Hulu Making Original Content Push Now That Disney is in Charge
Now that Disney is in charge of Hulu, you can expect even more original content from the Emmy-winning streaming service. Following their 21st Century Fox acquisition, Disney holds a controlling stake in Hulu, which apparently gives the platform more incentive to boost its original content output, which includes award-winning titles like The Handmaid’s Tale, The Looming Tower, and more.
Hulu CEO Randy Freer told CNBC that now that Disney is overseeing the service, Hulu’s “investment in original programming will increase significantly.” Freer credits the shift to “the capacity inside of the Walt Disney Company” to invest in creatives and original stories, adding:
“When you look at the capacity inside of the Walt Disney Company to create content, the IP that’s there, the access we’ll have with that is, you know, terrific. We are going to be able to invest more and invest more upstream and find the best stories and the best creators to make shows for the company.”
With a titan like Disney guiding Hulu, the burden of business may be lifted from the streaming service, which lost $920 million in 2017. While the service has seen critical success with original shows like the Emmy Award-winning Handmaid’s Tale as well as Catch 22, Ramy, The Act, Pen 15, and Shrill, it still doesn’t rival its biggest competitor and the current streaming giant, Netflix, which has more than double the subscriber base.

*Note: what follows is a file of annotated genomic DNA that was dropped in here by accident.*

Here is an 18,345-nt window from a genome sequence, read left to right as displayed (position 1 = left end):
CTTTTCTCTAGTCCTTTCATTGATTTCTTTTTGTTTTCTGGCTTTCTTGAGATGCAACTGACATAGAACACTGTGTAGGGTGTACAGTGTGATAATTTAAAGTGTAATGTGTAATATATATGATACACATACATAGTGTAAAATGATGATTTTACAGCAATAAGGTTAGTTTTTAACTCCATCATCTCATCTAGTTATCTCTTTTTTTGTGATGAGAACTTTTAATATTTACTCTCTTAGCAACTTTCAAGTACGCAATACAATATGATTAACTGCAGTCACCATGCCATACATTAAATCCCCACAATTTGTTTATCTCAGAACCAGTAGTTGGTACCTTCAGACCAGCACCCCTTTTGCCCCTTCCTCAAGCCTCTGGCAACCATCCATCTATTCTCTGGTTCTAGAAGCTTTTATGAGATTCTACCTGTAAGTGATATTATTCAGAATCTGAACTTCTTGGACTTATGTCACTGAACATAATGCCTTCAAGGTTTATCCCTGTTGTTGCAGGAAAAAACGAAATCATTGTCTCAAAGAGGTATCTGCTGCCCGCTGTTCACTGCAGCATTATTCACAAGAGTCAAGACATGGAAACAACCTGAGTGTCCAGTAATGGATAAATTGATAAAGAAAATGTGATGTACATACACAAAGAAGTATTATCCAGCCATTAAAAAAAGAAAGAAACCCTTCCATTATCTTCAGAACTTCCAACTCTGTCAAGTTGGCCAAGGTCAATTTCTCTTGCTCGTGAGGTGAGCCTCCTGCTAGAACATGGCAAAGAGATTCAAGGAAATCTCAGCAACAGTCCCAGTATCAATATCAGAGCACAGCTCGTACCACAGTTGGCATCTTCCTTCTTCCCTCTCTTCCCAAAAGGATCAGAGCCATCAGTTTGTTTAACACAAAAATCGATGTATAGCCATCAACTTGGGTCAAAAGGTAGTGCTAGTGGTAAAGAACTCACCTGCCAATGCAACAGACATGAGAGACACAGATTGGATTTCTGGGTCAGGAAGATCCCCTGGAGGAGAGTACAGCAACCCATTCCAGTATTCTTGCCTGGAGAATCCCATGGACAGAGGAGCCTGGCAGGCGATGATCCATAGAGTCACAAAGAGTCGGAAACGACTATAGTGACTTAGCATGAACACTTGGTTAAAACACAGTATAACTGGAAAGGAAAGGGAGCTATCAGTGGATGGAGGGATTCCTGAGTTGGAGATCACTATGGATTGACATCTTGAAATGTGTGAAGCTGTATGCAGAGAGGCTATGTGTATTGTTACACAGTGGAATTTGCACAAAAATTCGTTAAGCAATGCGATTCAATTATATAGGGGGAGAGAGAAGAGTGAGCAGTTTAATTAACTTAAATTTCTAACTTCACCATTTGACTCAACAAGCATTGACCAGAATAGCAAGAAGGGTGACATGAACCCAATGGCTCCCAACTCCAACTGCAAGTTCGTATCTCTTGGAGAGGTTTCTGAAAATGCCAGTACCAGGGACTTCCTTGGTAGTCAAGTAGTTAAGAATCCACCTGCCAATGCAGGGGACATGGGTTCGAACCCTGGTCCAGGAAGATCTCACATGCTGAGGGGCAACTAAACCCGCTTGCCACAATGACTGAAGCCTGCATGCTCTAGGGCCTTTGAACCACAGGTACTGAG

But with Disney’s backing, it’s likely Hulu doesn’t have to worry about financial losses and can focus solely on the original content market, which is where it’s currently beating Netflix in terms of awards prestige. The Disney creative archive certainly helps too — Hulu also announced two new Marvel shows Ghost Rider and Helstrom. While it’s difficult to tell whether Hulu can get anywhere near the factory-sized output of original content that Netflix keeps churning out (and if they do, god help us TV binge-watchers), but its live-TV feature as well as its option for ad-supported viewing puts it a leg up above other streaming services Warner Bros. and Comcast prepare to enter the streaming game.
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